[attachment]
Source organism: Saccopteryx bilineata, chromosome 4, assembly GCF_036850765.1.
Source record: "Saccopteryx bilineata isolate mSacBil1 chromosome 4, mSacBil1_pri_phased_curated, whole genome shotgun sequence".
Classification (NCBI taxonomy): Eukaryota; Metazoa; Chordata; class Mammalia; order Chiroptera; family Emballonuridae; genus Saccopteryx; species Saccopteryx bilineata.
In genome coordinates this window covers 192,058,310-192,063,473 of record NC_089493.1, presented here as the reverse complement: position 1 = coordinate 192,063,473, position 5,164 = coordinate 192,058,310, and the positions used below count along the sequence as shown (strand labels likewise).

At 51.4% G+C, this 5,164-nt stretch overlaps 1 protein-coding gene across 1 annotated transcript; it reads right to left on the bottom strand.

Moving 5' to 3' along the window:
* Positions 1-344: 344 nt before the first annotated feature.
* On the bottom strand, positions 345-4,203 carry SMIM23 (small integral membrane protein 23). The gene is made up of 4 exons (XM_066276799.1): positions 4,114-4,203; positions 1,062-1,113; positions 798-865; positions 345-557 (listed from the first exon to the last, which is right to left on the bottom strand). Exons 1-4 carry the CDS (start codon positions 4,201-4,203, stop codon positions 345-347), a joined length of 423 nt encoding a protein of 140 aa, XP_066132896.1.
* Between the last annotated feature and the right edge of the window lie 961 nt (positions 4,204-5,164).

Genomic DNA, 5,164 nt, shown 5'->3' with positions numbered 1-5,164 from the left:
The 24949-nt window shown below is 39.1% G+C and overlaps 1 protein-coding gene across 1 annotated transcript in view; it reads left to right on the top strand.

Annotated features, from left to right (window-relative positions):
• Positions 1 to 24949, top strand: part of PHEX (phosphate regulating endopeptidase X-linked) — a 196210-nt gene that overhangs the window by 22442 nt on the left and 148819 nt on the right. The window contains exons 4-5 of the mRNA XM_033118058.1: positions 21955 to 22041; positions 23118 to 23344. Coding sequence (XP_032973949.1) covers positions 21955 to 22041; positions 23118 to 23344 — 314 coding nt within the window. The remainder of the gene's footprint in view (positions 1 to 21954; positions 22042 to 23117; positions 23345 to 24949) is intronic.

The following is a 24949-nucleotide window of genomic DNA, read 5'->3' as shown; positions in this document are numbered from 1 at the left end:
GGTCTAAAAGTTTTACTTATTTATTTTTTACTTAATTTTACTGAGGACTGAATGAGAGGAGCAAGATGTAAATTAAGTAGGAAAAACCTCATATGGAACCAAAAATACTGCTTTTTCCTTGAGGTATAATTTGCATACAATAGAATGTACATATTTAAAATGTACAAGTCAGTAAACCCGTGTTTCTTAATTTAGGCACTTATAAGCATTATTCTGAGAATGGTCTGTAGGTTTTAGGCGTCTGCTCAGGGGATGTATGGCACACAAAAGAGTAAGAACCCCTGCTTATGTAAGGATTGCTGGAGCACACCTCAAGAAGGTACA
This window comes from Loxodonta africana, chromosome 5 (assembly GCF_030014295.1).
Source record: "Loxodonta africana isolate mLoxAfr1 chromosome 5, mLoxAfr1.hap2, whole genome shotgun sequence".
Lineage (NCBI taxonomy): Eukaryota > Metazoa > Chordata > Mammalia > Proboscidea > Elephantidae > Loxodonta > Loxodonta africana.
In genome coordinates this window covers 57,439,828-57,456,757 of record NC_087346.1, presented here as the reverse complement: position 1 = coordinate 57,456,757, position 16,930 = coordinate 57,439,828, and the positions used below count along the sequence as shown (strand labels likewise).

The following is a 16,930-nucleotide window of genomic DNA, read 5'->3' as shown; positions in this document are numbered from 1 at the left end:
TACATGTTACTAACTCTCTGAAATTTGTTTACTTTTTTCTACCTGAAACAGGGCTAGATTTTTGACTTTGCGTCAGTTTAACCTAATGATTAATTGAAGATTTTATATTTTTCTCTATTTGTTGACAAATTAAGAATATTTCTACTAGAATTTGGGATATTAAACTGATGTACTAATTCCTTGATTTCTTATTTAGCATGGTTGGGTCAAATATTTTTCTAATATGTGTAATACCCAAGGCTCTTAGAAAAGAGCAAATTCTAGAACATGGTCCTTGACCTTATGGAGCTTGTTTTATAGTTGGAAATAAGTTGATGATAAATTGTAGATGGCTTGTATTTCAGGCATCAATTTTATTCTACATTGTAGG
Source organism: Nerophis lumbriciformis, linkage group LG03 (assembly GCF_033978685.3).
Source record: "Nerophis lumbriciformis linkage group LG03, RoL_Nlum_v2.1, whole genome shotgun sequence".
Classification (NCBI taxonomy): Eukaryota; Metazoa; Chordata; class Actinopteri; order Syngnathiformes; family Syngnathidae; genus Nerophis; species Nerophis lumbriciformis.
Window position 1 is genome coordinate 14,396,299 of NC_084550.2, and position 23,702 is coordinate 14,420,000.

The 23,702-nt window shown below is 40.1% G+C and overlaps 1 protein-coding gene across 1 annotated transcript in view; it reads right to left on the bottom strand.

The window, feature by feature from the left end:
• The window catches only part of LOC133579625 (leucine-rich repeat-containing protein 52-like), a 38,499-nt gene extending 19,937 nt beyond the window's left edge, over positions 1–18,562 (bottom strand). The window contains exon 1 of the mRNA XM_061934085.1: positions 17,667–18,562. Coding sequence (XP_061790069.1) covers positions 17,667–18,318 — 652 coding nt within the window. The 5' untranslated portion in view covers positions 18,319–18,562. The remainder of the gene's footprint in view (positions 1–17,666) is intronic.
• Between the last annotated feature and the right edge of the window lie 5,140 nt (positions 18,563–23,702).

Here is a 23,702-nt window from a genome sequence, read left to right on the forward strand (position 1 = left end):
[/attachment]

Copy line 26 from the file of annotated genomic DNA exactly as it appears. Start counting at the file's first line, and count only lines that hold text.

The 23,702-nt window shown below is 40.1% G+C and overlaps 1 protein-coding gene across 1 annotated transcript in view; it reads right to left on the bottom strand.